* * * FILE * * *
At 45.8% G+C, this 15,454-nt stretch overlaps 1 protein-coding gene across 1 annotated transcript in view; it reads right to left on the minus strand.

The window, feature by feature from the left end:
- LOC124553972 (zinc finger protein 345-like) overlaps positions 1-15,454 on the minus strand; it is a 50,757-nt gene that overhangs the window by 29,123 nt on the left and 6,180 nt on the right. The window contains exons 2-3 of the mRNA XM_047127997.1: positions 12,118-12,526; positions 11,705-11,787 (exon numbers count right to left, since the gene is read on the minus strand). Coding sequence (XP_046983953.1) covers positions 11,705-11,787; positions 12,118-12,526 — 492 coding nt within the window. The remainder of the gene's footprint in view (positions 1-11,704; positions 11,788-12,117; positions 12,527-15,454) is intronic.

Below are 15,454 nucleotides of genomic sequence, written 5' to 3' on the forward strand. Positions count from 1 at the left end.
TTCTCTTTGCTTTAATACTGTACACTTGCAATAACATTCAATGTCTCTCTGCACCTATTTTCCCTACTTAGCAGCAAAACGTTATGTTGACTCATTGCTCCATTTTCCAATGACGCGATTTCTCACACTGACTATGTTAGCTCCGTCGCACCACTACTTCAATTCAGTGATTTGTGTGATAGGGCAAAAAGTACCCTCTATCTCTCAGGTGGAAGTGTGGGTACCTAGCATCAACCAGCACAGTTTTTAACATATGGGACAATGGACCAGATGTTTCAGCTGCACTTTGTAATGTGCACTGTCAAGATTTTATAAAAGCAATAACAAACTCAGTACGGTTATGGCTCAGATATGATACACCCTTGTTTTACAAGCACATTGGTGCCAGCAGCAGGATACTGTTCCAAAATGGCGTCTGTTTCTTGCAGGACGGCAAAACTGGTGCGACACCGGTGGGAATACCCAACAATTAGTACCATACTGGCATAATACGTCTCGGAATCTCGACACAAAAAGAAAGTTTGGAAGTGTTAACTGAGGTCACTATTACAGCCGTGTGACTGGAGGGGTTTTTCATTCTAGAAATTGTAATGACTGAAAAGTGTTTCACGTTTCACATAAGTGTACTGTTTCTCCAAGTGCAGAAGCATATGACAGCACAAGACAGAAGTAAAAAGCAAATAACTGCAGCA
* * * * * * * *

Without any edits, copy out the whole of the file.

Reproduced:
At 45.8% G+C, this 15,454-nt stretch overlaps 1 protein-coding gene across 1 annotated transcript in view; it reads right to left on the minus strand.

The window, feature by feature from the left end:
- LOC124553972 (zinc finger protein 345-like) overlaps positions 1-15,454 on the minus strand; it is a 50,757-nt gene that overhangs the window by 29,123 nt on the left and 6,180 nt on the right. The window contains exons 2-3 of the mRNA XM_047127997.1: positions 12,118-12,526; positions 11,705-11,787 (exon numbers count right to left, since the gene is read on the minus strand). Coding sequence (XP_046983953.1) covers positions 11,705-11,787; positions 12,118-12,526 — 492 coding nt within the window. The remainder of the gene's footprint in view (positions 1-11,704; positions 11,788-12,117; positions 12,527-15,454) is intronic.

Below are 15,454 nucleotides of genomic sequence, written 5' to 3' on the forward strand. Positions count from 1 at the left end.
TTCTCTTTGCTTTAATACTGTACACTTGCAATAACATTCAATGTCTCTCTGCACCTATTTTCCCTACTTAGCAGCAAAACGTTATGTTGACTCATTGCTCCATTTTCCAATGACGCGATTTCTCACACTGACTATGTTAGCTCCGTCGCACCACTACTTCAATTCAGTGATTTGTGTGATAGGGCAAAAAGTACCCTCTATCTCTCAGGTGGAAGTGTGGGTACCTAGCATCAACCAGCACAGTTTTTAACATATGGGACAATGGACCAGATGTTTCAGCTGCACTTTGTAATGTGCACTGTCAAGATTTTATAAAAGCAATAACAAACTCAGTACGGTTATGGCTCAGATATGATACACCCTTGTTTTACAAGCACATTGGTGCCAGCAGCAGGATACTGTTCCAAAATGGCGTCTGTTTCTTGCAGGACGGCAAAACTGGTGCGACACCGGTGGGAATACCCAACAATTAGTACCATACTGGCATAATACGTCTCGGAATCTCGACACAAAAAGAAAGTTTGGAAGTGTTAACTGAGGTCACTATTACAGCCGTGTGACTGGAGGGGTTTTTCATTCTAGAAATTGTAATGACTGAAAAGTGTTTCACGTTTCACATAAGTGTACTGTTTCTCCAAGTGCAGAAGCATATGACAGCACAAGACAGAAGTAAAAAGCAAATAACTGCAGCA